Today we mark the anniversary of Dec. 16, 1773, when American Colonists took to Boston Harbor and threw crates of taxed British tea overboard. The Boston Tea Party has become a classic story of the nation’s founding, immortalized in history books as a direct cause of the Revolutionary War. Schoolchildren across the country learn what happened that day, and the event remains powerful enough to have been seized as a symbol by modern political activists.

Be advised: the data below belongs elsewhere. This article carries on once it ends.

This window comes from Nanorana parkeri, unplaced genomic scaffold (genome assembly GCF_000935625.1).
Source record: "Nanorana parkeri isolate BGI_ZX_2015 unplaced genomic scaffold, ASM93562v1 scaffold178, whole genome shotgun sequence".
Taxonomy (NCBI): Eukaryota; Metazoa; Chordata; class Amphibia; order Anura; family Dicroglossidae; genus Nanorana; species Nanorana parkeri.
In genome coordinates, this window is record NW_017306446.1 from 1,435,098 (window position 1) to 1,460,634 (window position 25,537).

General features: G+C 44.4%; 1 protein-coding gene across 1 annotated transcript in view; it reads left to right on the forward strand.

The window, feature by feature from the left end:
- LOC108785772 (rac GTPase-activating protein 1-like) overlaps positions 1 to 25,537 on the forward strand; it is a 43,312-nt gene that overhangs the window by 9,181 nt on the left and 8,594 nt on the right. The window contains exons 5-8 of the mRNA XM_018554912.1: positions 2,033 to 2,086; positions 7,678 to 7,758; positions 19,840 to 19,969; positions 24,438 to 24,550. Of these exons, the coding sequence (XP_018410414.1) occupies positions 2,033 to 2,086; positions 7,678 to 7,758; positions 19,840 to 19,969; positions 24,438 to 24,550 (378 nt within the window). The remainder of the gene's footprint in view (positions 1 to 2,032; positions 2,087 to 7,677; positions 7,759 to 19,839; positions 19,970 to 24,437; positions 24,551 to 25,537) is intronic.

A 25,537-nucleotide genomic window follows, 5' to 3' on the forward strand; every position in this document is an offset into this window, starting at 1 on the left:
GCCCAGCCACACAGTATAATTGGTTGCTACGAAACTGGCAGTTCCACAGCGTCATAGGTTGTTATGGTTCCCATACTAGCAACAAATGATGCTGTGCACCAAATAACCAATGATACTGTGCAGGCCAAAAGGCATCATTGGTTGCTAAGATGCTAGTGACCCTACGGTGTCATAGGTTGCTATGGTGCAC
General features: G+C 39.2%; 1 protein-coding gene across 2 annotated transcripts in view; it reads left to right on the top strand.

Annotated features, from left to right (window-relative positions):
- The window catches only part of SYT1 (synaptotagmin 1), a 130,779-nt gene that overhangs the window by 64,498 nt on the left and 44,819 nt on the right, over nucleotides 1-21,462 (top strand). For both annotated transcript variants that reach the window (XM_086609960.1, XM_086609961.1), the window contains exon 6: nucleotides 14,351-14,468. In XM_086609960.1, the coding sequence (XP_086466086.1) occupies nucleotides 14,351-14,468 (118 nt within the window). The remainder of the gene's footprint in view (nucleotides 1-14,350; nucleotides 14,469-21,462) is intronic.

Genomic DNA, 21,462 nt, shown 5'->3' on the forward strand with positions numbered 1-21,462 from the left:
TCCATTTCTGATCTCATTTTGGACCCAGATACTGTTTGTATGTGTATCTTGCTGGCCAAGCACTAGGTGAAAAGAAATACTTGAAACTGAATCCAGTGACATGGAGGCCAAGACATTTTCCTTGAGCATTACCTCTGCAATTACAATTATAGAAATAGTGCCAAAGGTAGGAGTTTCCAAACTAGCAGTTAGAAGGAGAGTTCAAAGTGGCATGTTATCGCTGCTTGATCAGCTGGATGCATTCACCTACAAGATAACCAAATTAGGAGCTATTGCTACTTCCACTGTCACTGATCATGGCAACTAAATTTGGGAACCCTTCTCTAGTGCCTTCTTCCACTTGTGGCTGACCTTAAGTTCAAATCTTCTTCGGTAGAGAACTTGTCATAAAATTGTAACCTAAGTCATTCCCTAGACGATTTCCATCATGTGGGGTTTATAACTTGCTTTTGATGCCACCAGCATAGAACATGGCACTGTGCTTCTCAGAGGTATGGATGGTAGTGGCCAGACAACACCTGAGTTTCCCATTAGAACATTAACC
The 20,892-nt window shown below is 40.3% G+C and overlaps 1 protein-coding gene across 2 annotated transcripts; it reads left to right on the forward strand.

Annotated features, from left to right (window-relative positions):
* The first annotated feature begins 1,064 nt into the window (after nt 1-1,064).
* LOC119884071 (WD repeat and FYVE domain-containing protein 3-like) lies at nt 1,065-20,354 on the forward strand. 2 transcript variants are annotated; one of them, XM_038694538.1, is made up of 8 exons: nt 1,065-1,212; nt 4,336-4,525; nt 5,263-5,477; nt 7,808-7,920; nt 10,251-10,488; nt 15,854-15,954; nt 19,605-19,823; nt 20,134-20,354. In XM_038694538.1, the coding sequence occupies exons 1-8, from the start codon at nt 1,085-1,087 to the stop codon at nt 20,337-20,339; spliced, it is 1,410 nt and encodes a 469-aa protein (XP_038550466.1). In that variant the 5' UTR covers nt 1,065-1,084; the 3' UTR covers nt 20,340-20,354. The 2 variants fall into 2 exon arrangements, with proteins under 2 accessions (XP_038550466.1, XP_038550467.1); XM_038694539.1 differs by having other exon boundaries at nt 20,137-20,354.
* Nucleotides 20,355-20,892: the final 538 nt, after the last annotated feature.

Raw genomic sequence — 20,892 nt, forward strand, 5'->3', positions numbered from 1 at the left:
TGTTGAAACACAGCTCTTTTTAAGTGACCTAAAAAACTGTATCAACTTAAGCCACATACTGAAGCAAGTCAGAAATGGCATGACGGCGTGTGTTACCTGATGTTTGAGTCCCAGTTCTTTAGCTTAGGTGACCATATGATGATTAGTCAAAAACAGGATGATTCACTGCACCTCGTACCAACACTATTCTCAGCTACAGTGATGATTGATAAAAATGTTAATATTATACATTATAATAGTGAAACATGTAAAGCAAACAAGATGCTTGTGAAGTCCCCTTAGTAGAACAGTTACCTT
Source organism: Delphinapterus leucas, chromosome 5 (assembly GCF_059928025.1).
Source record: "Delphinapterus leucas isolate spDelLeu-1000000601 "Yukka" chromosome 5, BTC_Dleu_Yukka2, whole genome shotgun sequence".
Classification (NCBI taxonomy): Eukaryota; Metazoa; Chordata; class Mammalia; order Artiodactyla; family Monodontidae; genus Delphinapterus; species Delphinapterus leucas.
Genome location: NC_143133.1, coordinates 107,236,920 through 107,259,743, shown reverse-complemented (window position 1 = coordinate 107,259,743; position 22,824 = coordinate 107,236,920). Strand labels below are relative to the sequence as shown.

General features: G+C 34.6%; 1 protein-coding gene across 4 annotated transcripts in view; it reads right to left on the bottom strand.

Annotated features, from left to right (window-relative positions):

But at the time, to the Colonists themselves, the Tea Party and other events of the American Revolution weren’t yet clear and iconic—they were breaking news. Newspapers, the only mass media of the day, may have moved more slowly than in our Twitter-happy age, but the reporting of events in the Revolutionary War was just as befuddled, partial, and contradictory as the early reports on Hurricane Sandy or Benghazi that ricocheted around the Internet in 2012. A look at the newspapers of the 1770s reveals news developments clashing with deadlines, a highly partisan media, and bystanders posting confused, sometimes inaccurate reports—in sum, a version of these famous events entirely unlike the neat stories we’re taught in class.